Coin News

Volume 55, Number 1, January 2018

Una and the Lion

Volume 55, Number 1, January 2018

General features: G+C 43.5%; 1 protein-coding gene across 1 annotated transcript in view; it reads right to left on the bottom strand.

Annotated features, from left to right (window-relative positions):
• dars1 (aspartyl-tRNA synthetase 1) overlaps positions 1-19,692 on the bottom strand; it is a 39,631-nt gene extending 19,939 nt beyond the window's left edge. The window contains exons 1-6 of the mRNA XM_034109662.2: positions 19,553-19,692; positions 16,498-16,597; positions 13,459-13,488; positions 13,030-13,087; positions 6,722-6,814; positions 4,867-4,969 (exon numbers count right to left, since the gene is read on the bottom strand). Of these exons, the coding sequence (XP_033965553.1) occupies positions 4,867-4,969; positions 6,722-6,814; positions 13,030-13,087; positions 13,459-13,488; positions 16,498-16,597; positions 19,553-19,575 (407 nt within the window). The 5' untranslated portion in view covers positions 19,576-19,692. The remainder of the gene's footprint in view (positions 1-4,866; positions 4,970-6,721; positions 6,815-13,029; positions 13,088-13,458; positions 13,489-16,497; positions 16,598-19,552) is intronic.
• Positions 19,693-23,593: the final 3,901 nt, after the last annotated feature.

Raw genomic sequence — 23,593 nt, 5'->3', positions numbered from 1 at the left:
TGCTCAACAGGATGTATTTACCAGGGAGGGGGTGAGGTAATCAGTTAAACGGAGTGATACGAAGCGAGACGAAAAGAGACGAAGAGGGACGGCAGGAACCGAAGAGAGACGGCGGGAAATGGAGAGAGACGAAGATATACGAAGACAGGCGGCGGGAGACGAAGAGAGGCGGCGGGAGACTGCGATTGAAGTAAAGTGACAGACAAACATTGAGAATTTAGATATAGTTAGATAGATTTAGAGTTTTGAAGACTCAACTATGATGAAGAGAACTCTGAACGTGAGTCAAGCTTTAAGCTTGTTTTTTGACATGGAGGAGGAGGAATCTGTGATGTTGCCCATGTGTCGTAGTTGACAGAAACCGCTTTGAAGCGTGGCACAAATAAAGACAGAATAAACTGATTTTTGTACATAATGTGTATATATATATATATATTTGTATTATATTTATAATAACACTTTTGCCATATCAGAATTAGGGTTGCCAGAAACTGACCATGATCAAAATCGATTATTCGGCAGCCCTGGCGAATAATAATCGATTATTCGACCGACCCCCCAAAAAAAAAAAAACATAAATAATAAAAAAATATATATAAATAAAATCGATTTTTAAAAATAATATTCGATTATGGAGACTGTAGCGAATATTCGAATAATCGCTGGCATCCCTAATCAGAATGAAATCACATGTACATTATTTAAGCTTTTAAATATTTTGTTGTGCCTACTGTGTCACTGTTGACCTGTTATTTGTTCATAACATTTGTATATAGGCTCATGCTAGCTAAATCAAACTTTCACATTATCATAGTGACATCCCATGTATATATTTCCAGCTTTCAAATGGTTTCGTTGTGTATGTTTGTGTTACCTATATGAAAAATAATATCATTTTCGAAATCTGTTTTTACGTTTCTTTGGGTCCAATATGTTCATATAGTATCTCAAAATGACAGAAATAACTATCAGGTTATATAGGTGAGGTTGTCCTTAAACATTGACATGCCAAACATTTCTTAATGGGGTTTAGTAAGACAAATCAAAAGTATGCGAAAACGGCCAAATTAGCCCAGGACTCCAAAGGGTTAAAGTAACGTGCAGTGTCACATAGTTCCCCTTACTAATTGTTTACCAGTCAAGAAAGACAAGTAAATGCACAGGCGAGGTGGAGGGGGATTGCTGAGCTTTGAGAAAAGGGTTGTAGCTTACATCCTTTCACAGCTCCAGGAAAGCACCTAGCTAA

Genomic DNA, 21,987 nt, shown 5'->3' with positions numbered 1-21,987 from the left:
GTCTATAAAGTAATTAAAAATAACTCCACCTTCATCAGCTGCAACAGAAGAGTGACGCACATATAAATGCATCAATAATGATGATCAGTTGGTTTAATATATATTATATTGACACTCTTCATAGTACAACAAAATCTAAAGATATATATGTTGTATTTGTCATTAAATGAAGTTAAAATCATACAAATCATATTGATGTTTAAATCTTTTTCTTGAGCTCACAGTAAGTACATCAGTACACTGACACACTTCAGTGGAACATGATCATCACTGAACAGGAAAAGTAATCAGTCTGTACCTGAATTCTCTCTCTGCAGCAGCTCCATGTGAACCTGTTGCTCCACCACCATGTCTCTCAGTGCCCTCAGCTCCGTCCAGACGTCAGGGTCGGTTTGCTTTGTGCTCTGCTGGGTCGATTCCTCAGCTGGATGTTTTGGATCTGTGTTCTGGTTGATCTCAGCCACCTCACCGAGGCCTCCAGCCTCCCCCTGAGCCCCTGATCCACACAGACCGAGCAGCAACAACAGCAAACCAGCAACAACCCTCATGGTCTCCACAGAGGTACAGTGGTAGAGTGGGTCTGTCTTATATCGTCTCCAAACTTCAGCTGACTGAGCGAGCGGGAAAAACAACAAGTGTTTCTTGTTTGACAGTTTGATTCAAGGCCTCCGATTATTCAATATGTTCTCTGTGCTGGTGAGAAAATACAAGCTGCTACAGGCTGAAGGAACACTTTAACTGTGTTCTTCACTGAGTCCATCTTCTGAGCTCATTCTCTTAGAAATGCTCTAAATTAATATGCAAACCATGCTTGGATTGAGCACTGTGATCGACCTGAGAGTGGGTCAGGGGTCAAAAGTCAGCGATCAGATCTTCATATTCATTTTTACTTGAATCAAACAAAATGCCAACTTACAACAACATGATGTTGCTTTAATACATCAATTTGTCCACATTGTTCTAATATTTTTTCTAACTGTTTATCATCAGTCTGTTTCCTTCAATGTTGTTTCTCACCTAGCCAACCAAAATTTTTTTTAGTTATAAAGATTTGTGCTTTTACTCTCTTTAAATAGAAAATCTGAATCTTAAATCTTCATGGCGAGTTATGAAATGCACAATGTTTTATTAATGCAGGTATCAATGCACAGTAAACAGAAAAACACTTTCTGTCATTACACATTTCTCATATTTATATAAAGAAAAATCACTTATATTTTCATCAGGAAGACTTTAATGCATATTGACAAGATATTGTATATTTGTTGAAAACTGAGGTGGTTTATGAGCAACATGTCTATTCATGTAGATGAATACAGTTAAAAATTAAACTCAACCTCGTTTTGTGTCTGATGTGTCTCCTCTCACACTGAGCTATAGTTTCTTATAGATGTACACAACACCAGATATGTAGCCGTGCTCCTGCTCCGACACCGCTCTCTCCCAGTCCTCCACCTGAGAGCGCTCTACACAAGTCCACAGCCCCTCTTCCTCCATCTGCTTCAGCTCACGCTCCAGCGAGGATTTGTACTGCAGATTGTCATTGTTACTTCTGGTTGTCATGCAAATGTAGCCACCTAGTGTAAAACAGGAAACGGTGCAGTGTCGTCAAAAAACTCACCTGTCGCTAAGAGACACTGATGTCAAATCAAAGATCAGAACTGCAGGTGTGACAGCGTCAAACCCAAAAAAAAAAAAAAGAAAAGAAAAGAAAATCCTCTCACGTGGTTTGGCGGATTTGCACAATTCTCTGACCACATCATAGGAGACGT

Thinking ahead SINCE last month’s Editorial “Comment” I have received a number of (not for publication) letters and emails explaining the reason why you, the readers, collect coins and I was quite surprised at how many of you admit to collecting as some kind of investment. You see coins both as a way of saving and, you hope as a way of making money in the future too. Indeed, a few of you pointed out that the reasons we all sought out the Victorian and Edwardian coins from our change when we were children weren’t necessarily as noble as we might make out today. We weren’t searching for die varieties and rare dates for the sake of it—we were searching for such coins in order to sell them on, make a profit, supplement our pocket money. We rarely kept the valuable coins—we had our eyes on what we could buy with the money we made from selling them to “real” collectors. True, many of us kept our own small collections and that has grown into an adulthood hobby, but all too often we were guilty of selling on the rarities, kidding ourselves that we were doing it in order to fund our collecting in other ways—after all why keep a 1905 shilling from your change if the sale of it can buy a number of other coins AND leave some money for other things too? As we grew and started earning money, we were happy to keep the 1905 shillings, and indeed, eagerly sought out the rarer coins, but as children? Let’s be honest we probably started by looking out for specific coins to make a bit of cash on the side. Today’s boom in collecting modern coins has, to a certain extent, been fuelled by the same desire—every week it seems we are being bombarded with stories of errors that are fetching £1,000s on-line (some actually do make some significant sums) or of “rare” 50 pence pieces that “could be worth a fortune”. One company has even produced a “rarity index” showing the relative scarcity of each coin by minting numbers and it is often reproduced in newspapers and website articles, whipping up interest in what a coin may be worth. This seems an ideal boost for the hobby but the problem is that whilst the index is accurate, relatively speaking, what it doesn’t tell you is that although the 50th Anniversary of the Health Service Coin of 1998, with a mintage of just over five million is indeed far scarcer than the Samuel Johnson 50p of 2005 (with a mintage of 17.6m) it isn’t actually rare, and thus isn’t ever going to really be worth more than 50p—certainly not if it has come from your pocket or your purse. Nevertheless, that doesn’t stop the ever-hopeful who are forever contacting us trying to find out whether their Suffragette 50p really is as valuable as they think (it isn’t, there were just over three million minted, the only 50 pence pieces worthsignificantly more than face value are the “underwater” swimmer from the Olympic Set where the design was later changed to show her face clear of the wavy lines, and the Kew Gardens 50p—but even with that one there were still 210,000 and eventually all who want one will have one and the price will drop). The fact that people think of coins in this way: as ways of making money, inevitably leads on to viewing them in a similar way as we mature as collectors; we can’t help but see our coins in terms of what they might be worth, not because that is the primary reason for collecting but just because we are conditioned to think that way from an early age and such thinking is reinforced by the media. Indeed, how often have we justified a large purchase by telling ourselves (or just as often our loved ones) that what we are buying won’t ever lose its value, in fact will probably only increase in worth? With such a mind-set, thinking our collection as an “investment” is inevitable and indeed in some cases will lead to people buying solely for that reason. I understand that, it makes sense that we really couldn’t justify large expenditure without considering the future. A few lucky people can of course, but for most of us we can’t be quite so blasé about spending huge sums on a hobby—style it as an investment and it’s a different matter entirely. That’s all well and good and I wish all of you collecting as an alternative investment only the very best of luck. I would add only this: none of us have a crystal ball, none of us know what the future will bring, what “return” our investment might give us; coins might well be a perfect investment that will pay off handsomely in years to come, but they might not. So just in case they aren’t and they don’t—don’t forget to enjoy your hobby too. Have fun with your collecting, approach it with a smile as well as an analytical financial mind. That way, no matter what happens in the future, you’ll never really lose out at all.

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